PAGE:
Several hours before the murder, Chapman had asked John Lennon to give him an autograph and they even have a photo together! (see below)

On the morning of 8 December 1980, photographer Annie Leibovitz went to Ono and Lennon’s apartment to do a photo shoot for Rolling Stone. She had promised Lennon a photo with Ono would make the cover, but initially tried to get a picture with just Lennon alone. Leibovitz recalled that “nobody wanted Ono on the cover”. Lennon insisted that both he and his wife be on the cover, and after taking the pictures, Leibovitz left their apartment. After the photo shoot, Lennon gave what would be his last interview to San Francisco DJ Dave Sholin for a music show on the RKO Radio Network.

At 5:00 pm, Lennon and Ono left their apartment to mix the track “Walking on Thin Ice”. As Lennon and Ono walked to their limousine, they were approached by several people seeking autographs, among them, Mark David Chapman. It was common for fans to wait outside the Dakota to meet Lennon and get his autograph.[8] Chapman, a 25-year-old security guard from Honolulu, Hawaii, had first come to New York to murder Lennon in October (before the release of Double Fantasy) but changed his mind and returned home.

Chapman silently handed Lennon a copy of Double Fantasy, and Lennon obliged with an autograph. After signing the album, Lennon politely asked him, “Is this all you want?” Chapman smiled and nodded in agreement. You can see here the picture, including both Lennon and Chapman.

The Lennons spent several hours at Record Plant before returning to the Dakota at approximately 10:49 pm. Lennon decided against dining out so he could be home in time to say goodnight to five-year-old son Sean before he went to sleep.

Jose Perdomo, the Dakota’s doorman, and a nearby cab driver saw Chapman standing in the shadows by the archway. Ono walked ahead of Lennon and into the reception area. As Lennon passed by, he looked at Chapman briefly and continued on his way. Within seconds, Chapman took aim directly at the center of Lennon’s back and fired five hollow-point bullets at him.

The first bullet missed, passing over Lennon’s head and hitting a window of the Dakota building. However, two of the bullets struck Lennon in the left side of his back, and two penetrated his left shoulder. Three of the four bullets passed completely through and exited the front of Lennon’s body, resulting in a total of seven gunshot wounds.

Concierge Jay Hastings first started to attempt to make a tourniquet; but upon realizing the severity of his injuries, simply covered Lennon with his uniform’s jacket, removed his blood-covered glasses, and summoned the police.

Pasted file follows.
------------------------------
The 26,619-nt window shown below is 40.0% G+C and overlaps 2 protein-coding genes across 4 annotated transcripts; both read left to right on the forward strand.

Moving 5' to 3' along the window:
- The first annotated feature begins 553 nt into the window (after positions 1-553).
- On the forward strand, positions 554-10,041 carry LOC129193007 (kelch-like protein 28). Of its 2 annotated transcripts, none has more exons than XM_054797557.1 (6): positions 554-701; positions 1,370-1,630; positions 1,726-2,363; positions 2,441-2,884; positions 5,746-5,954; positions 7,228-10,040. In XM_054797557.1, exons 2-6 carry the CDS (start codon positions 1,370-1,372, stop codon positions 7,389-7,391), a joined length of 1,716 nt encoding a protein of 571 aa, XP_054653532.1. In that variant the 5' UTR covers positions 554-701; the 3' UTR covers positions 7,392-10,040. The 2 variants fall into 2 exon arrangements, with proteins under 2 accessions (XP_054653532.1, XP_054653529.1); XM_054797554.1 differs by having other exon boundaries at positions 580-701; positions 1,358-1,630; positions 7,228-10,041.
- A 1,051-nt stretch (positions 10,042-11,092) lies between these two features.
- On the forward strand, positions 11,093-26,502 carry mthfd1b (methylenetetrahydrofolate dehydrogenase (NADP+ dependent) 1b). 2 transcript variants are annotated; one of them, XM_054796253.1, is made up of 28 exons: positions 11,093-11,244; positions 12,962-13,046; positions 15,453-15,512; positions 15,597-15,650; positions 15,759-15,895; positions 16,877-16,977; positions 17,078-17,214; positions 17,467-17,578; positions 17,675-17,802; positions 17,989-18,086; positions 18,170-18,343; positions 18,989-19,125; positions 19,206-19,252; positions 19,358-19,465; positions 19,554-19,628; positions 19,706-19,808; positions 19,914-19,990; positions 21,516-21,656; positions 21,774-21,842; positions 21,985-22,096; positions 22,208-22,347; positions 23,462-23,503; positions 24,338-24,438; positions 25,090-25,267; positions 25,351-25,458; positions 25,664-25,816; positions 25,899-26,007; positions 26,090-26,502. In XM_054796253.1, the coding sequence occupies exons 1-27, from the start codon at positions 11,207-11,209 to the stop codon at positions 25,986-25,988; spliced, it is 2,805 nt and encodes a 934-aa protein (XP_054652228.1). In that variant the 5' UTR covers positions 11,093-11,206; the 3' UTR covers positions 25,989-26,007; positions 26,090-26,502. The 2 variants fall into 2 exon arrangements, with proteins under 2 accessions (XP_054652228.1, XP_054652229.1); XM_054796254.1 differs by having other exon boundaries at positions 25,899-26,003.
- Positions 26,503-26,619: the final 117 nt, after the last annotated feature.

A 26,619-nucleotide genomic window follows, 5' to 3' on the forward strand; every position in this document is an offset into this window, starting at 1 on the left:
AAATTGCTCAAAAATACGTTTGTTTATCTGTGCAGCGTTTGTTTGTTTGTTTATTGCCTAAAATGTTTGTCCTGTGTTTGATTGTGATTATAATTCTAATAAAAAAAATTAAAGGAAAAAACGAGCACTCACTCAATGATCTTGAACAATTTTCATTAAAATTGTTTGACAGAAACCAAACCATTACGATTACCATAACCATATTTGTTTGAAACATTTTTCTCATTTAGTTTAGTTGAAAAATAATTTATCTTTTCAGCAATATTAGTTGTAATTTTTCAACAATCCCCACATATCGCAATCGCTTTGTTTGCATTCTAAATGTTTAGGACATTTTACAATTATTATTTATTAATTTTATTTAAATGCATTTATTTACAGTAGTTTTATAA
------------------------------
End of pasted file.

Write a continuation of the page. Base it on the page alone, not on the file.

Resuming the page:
Outside, doorman Perdomo shook the gun out of Chapman’s hand then kicked it across the sidewalk. Chapman then removed his coat and hat in preparation for the police arrival to show he was not carrying any concealed weapons and sat down on the sidewalk. Doorman Perdomo shouted at Chapman, “Do you know what you’ve done?”, to which Chapman calmly replied, “Yes, I just shot John Lennon.”

The first policemen to arrive were Steve Spiro and Peter Cullen, who were at 72nd Street and Broadway when they heard a report of shots fired at the Dakota. The officers found Chapman sitting “very calmly” on the sidewalk. They reported that Chapman had dropped the revolver to the ground, and was holding a paperback book, J.D. Salinger’s The Catcher in the Rye. Chapman had scribbled a message on the book’s inside front cover: “To Holden Caulfield. From Holden Caulfield. This is my statement.” He would later claim that his life mirrored that of Holden Caulfield, the protagonist of the book.

The policemen immediately carried Lennon into their squad car and rushed him to Roosevelt Hospital. Officer Moran said they placed Lennon on the back seat. Moran asked, “Do you know who you are?” There are conflicting accounts on what happened next. In one account, Lennon nodded slightly and tried to speak, but could only manage to make a gurgling sound, and lost consciousness shortly thereafter.

Categories: The Beatles

2 Responses so far.

  1. Hershel says:

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